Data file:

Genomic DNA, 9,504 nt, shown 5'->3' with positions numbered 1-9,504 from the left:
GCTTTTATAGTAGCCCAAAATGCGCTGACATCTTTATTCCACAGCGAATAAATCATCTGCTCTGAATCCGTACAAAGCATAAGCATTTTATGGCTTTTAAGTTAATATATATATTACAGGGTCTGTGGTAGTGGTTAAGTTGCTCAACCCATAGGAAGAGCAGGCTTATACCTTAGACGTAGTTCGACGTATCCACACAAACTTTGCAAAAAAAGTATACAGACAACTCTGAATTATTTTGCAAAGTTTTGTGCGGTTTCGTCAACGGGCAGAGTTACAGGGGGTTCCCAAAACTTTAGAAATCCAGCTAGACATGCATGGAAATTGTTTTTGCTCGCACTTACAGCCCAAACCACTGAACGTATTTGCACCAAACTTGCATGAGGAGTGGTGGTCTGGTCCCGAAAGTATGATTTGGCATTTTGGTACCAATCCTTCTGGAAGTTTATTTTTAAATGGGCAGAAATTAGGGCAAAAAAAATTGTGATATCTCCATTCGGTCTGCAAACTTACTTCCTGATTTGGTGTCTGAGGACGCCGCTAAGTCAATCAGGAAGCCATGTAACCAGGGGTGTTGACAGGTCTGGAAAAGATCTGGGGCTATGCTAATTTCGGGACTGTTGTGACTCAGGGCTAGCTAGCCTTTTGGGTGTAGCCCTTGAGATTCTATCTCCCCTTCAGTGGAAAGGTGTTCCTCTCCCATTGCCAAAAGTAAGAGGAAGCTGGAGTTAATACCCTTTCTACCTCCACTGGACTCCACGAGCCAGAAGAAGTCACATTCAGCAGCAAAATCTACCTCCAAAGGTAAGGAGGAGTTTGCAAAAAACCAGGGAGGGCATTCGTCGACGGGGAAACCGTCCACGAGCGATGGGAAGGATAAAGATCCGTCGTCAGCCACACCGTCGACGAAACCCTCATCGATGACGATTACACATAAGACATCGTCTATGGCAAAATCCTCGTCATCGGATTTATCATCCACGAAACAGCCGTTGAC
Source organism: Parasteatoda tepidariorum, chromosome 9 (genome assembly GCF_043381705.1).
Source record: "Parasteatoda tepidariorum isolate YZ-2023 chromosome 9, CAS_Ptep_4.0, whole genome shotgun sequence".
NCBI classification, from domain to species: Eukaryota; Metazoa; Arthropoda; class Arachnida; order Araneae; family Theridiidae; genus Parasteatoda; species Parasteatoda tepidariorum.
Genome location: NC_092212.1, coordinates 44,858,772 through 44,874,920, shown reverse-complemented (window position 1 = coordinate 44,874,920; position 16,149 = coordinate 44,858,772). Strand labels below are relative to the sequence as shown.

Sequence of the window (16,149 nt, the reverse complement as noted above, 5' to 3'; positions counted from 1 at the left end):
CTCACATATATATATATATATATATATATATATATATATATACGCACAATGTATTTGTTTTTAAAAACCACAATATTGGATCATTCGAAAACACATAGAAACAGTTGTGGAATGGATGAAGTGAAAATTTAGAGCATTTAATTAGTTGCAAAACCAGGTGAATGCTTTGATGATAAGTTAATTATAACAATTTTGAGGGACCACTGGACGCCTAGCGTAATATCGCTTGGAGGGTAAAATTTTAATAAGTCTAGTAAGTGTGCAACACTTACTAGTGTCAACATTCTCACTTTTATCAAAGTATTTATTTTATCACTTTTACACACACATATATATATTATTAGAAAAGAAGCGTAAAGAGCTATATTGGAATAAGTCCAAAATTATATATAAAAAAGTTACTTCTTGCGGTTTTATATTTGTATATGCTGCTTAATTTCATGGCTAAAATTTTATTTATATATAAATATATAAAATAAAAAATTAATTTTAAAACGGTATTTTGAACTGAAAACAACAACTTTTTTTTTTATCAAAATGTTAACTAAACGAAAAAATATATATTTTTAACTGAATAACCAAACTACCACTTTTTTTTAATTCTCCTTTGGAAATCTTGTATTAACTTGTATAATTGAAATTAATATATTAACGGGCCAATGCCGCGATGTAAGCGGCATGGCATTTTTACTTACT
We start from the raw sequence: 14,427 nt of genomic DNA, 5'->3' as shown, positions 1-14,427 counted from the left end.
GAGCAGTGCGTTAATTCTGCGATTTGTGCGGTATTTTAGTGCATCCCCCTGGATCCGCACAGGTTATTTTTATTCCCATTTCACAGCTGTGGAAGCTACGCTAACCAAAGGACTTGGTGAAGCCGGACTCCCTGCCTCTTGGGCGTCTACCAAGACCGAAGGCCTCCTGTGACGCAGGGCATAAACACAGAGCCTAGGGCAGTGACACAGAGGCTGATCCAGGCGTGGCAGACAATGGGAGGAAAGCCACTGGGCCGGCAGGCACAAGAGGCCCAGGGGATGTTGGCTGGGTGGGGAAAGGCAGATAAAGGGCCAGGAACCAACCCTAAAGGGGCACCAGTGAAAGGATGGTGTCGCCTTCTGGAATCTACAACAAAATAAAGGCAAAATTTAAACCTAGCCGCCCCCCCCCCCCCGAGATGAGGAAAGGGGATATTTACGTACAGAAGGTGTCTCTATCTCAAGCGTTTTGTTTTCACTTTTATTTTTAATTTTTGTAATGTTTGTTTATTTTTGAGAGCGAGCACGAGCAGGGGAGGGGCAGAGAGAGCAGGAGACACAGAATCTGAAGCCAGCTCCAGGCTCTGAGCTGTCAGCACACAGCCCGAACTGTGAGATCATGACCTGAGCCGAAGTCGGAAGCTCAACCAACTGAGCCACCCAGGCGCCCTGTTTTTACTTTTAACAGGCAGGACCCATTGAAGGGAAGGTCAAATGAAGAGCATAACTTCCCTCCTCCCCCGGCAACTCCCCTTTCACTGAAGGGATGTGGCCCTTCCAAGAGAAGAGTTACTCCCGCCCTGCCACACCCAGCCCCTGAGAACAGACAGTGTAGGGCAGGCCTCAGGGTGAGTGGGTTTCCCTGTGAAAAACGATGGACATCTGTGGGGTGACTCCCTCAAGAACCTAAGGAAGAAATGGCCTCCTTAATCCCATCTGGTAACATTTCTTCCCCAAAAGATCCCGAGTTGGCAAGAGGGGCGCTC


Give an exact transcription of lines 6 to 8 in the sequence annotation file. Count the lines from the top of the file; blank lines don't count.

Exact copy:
Genome location: NC_092212.1, coordinates 44,858,772 through 44,874,920, shown reverse-complemented (window position 1 = coordinate 44,874,920; position 16,149 = coordinate 44,858,772). Strand labels below are relative to the sequence as shown.

Sequence of the window (16,149 nt, the reverse complement as noted above, 5' to 3'; positions counted from 1 at the left end):
CTCACATATATATATATATATATATATATATATATATATATACGCACAATGTATTTGTTTTTAAAAACCACAATATTGGATCATTCGAAAACACATAGAAACAGTTGTGGAATGGATGAAGTGAAAATTTAGAGCATTTAATTAGTTGCAAAACCAGGTGAATGCTTTGATGATAAGTTAATTATAACAATTTTGAGGGACCACTGGACGCCTAGCGTAATATCGCTTGGAGGGTAAAATTTTAATAAGTCTAGTAAGTGTGCAACACTTACTAGTGTCAACATTCTCACTTTTATCAAAGTATTTATTTTATCACTTTTACACACACATATATATATTATTAGAAAAGAAGCGTAAAGAGCTATATTGGAATAAGTCCAAAATTATATATAAAAAAGTTACTTCTTGCGGTTTTATATTTGTATATGCTGCTTAATTTCATGGCTAAAATTTTATTTATATATAAATATATAAAATAAAAAATTAATTTTAAAACGGTATTTTGAACTGAAAACAACAACTTTTTTTTTTATCAAAATGTTAACTAAACGAAAAAATATATATTTTTAACTGAATAACCAAACTACCACTTTTTTTTAATTCTCCTTTGGAAATCTTGTATTAACTTGTATAATTGAAATTAATATATTAACGGGCCAATGCCGCGATGTAAGCGGCATGGCATTTTTACTTACT